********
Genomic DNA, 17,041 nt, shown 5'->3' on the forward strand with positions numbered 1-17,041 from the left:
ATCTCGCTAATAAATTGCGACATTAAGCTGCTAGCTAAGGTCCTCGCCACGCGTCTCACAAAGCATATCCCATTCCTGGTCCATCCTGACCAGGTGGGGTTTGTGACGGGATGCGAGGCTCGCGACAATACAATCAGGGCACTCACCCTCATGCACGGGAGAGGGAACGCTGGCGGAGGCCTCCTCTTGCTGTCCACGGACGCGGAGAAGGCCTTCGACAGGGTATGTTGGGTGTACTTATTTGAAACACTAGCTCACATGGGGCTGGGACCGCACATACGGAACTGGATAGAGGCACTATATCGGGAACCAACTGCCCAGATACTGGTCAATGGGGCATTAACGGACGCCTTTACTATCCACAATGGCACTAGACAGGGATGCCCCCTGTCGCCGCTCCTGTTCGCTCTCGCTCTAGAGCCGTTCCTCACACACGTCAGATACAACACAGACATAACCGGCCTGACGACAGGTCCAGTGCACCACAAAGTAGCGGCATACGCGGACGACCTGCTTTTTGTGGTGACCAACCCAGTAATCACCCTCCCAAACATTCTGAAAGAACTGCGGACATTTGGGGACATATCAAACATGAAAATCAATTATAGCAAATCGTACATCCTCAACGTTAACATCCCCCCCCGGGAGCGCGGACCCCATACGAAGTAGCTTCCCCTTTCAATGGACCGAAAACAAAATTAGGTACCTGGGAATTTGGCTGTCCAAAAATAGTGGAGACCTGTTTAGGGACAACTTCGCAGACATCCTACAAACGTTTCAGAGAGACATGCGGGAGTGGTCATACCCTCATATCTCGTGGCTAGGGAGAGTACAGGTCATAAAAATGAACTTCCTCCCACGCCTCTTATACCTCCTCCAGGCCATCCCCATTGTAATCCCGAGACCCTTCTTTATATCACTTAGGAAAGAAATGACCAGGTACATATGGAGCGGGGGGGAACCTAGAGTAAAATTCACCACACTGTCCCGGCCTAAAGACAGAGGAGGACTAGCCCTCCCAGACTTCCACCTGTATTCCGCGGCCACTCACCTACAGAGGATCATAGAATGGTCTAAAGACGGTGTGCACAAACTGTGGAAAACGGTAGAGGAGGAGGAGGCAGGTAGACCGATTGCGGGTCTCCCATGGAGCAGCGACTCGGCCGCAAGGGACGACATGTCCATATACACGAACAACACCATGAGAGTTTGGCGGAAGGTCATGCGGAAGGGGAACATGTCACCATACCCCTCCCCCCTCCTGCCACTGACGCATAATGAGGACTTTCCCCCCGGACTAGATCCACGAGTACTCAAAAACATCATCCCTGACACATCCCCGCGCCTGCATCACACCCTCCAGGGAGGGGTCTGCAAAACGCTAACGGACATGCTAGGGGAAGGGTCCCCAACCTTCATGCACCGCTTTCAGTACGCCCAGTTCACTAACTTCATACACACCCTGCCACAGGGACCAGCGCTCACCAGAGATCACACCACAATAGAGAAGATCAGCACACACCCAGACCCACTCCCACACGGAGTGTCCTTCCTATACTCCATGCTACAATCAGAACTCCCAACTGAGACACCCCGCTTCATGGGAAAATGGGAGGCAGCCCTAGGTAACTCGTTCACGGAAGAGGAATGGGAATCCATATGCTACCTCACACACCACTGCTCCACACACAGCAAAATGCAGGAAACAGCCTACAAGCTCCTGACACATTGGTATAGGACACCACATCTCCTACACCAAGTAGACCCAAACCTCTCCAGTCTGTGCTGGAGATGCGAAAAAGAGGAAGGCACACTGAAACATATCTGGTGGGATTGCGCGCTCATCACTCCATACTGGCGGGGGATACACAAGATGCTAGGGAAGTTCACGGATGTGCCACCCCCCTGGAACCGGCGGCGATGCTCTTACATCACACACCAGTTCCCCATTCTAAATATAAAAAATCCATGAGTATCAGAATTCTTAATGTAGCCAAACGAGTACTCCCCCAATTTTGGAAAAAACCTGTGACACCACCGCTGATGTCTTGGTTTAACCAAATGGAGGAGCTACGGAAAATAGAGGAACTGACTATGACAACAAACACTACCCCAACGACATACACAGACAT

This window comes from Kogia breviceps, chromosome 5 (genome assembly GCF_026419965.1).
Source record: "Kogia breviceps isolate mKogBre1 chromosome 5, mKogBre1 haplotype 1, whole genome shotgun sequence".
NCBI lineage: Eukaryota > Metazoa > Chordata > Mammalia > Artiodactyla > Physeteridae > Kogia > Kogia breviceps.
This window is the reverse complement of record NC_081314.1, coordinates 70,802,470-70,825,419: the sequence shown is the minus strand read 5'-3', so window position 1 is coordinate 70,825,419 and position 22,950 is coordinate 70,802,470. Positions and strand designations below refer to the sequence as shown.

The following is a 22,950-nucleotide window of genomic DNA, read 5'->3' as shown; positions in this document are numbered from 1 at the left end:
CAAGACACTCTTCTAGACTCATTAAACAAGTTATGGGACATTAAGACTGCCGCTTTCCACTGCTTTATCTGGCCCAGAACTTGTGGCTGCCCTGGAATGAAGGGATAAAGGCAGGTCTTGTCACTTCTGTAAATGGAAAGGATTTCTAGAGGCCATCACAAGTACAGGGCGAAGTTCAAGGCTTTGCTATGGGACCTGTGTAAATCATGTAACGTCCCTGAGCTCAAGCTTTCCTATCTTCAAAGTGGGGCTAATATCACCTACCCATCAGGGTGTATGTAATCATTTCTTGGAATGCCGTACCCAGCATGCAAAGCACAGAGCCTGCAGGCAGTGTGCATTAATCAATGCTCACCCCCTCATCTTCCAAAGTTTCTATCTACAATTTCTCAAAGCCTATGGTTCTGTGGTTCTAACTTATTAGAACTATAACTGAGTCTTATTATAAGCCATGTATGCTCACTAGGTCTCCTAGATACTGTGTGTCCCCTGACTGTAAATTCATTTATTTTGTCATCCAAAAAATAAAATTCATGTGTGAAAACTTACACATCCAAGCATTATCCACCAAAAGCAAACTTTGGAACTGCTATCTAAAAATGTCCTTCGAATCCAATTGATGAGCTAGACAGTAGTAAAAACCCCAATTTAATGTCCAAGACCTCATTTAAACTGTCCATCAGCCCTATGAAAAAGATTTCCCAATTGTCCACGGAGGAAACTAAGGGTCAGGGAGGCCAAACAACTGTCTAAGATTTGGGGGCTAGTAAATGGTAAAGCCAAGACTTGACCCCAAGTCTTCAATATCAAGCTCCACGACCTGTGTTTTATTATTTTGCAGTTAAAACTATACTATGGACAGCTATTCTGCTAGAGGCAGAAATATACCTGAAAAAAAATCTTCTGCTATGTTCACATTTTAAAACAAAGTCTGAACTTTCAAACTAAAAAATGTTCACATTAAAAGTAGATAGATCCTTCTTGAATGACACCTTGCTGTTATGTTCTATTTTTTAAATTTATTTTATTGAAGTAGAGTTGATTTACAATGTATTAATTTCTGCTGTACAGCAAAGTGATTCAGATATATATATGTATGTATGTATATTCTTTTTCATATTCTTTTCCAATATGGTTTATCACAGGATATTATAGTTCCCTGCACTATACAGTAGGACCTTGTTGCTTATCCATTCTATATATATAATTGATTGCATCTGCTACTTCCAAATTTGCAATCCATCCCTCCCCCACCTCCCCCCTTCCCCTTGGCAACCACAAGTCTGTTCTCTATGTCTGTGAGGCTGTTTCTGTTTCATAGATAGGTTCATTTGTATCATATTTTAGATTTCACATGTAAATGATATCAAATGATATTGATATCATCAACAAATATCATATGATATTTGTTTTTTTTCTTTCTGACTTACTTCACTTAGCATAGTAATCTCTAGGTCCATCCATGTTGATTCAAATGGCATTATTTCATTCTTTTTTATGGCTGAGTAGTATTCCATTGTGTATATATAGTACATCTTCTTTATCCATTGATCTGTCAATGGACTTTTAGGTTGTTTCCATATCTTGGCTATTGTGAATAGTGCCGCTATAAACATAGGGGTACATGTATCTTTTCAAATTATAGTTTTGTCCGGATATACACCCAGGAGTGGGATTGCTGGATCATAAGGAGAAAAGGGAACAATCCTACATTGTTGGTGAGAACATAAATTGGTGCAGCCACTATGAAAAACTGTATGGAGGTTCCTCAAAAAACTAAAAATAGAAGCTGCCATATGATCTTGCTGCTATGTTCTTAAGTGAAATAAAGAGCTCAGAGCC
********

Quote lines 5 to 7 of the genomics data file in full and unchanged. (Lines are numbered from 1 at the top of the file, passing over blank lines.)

NCBI lineage: Eukaryota > Metazoa > Chordata > Mammalia > Artiodactyla > Physeteridae > Kogia > Kogia breviceps.
This window is the reverse complement of record NC_081314.1, coordinates 70,802,470-70,825,419: the sequence shown is the minus strand read 5'-3', so window position 1 is coordinate 70,825,419 and position 22,950 is coordinate 70,802,470. Positions and strand designations below refer to the sequence as shown.

The following is a 22,950-nucleotide window of genomic DNA, read 5'->3' as shown; positions in this document are numbered from 1 at the left end: